The Structure of Scientific Revolutions

downloadThomas Kuhn was among the most influential philosophers of science of the 20th century. His book, The Structure of Scientific Revolutions,changed the way we think about science. Because of conflicts with received wisdom, Kuhn’s ideas initially encountered strong resistance. Now they have become the received wisdom in academia, and his book is among the most widely cited academic books of all time. Nonetheless, its central ideas remain unfamiliar to the general public.

The European Enlightenment was a revolt against all traditional ways of thinking. It attempted to replace baseless superstitions by the certainties of science. The pure, elegant and simple laws of natural science came to be seen as the measure of all human truth. Science was the sole guarantee of progress in this world. Modern thought inherited a neutral, value-free, objective image of science from the Enlightenment: “At the heart of modernity is the trust or faith in scientific reason, as the source of vast powers and authoritative guidance.” Scientists came to be regarded as heroes. They were unbiased, dispassionate and toiled selflessly for the advancement of knowledge, to lift mankind out of the depths of ignorance. Three ideas about science and scientific knowledge came to be widely believed. The first that despite occasional errors, scientific theories are true. Second, that science progresses. We start with a small foundation of basic laws and gradually build upon secure foundations to expand our knowledge, moving to greater heights of understanding. Third, that science is the only path to knowledge, and that eventually our scientific knowledge will encompass everything that is humanly possible to know. Philosophers of science poured substantial effort into proving these three ideas, but ultimately failed to do so. Nonetheless the effort continues, and these ideas remain very popular.

Kuhn’s study of the history of science led to startling discoveries which cast doubt on all three of these ideas. Kuhn found that two phases occur regularly in the history of science and scientific progress. The “normal” phase consists of widespread acceptance of a core collection of ideas, which Kuhn called a “paradigm”. Normal science creates deep commitments to a particular way of looking at the world, and often suppresses fundamental novelties which conflict with received theories. One of the main jobs of scientists is to try to explain these conflicting observations and anomalies while remaining within the existing paradigm. To put it more bluntly, scientists are dogmatically committed to a paradigm, and do their best to fit all observed facts into this paradigm — indeed this is the main activity of scientists. There are a large number of strategies that scientists use to protect their favourite theories from the assault of contrary facts. However, these exceptions and anomalies often accumulate to the extent that a few rebels begin to doubt the core theories and look for alternatives. This is called the “revolution” phase — one in which the core theories of the paradigm are called into question. A successful revolution creates a new set of core theories, which are radically different and incompatible with the previous paradigm. This is called a paradigm shift. The established scientific community strongly resists change, and new paradigms succeed only when the older generation dies out and the younger generation is attracted to the fresh research problems created by the new paradigm. Of course, this description is in strong conflict with the image of scientists as open-minded people, who change their minds about theories when confronted with contrary facts. But Kuhn’s analysis causes far more damage to the conventional view of science as the ultimate standard for truth.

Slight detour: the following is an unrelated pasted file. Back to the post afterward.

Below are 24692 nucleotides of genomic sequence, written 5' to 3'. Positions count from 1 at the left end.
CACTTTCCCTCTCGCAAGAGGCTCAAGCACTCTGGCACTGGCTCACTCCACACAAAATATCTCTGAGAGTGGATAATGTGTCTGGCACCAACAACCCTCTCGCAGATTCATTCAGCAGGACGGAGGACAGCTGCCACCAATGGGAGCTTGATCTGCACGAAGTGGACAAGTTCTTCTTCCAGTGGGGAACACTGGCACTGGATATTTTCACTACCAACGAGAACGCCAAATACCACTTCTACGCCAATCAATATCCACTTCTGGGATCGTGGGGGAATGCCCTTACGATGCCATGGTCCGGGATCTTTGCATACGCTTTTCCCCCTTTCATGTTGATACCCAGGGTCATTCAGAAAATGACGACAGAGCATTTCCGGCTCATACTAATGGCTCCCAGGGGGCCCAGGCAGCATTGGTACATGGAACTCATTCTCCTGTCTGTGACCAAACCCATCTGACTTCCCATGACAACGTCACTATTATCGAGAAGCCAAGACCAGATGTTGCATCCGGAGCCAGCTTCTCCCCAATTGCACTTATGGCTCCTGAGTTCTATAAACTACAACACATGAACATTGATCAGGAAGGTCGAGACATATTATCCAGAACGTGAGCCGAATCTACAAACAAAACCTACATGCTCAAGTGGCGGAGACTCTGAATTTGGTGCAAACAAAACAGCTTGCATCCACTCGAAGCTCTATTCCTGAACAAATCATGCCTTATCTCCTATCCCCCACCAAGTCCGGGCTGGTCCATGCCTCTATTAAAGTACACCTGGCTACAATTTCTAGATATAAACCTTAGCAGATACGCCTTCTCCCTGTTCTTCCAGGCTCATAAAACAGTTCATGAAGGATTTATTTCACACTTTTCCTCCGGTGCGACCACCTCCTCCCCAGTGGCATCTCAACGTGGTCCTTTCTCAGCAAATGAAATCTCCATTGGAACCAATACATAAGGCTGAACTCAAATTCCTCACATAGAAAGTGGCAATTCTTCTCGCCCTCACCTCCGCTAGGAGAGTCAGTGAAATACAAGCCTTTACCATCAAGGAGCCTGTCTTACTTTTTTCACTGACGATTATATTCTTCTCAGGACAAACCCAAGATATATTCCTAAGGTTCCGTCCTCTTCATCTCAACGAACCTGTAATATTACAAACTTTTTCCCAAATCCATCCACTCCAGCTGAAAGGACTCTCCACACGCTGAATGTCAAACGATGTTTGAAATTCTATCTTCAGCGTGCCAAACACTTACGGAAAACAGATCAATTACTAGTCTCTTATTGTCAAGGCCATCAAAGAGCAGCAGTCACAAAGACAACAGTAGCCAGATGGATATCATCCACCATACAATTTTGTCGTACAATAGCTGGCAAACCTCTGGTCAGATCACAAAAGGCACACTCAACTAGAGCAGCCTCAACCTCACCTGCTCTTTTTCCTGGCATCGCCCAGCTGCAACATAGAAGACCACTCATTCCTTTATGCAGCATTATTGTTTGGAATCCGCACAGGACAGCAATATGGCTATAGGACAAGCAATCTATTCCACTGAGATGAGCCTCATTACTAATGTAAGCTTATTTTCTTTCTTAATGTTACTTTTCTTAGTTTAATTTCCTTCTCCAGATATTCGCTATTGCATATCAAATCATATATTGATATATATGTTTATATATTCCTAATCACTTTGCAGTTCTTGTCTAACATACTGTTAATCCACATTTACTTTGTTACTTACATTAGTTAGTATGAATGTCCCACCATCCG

A key element of the Kuhnian perspective is that science progresses by sequences of revolutions, and that this is a continuous and recurring feature of science. This means that we can never be certain of scientific theories — the next revolution may prove them to be false. It is interesting to note in this context that some of the favourite ideas of Einstein have been proven wrong. Einstein was firmly convinced that “God does not play dice with the universe”. However, the quantum theories asserting that particles move at random are now firmly established. The second problem is that Kuhn’s idea of revolution means that scientific knowledge does not accumulate and progress in a linear and continuous fashion. After some progress in the “normal” science mode, a revolution discards previous theories and starts on fresh ground. Similarly, since revolutions are continuously happening and cannot be ruled out, there is no way to say that we will eventually acquire all the knowledge that it is possible to know. Thus all three central beliefs about how science works are challenged by Kuhn.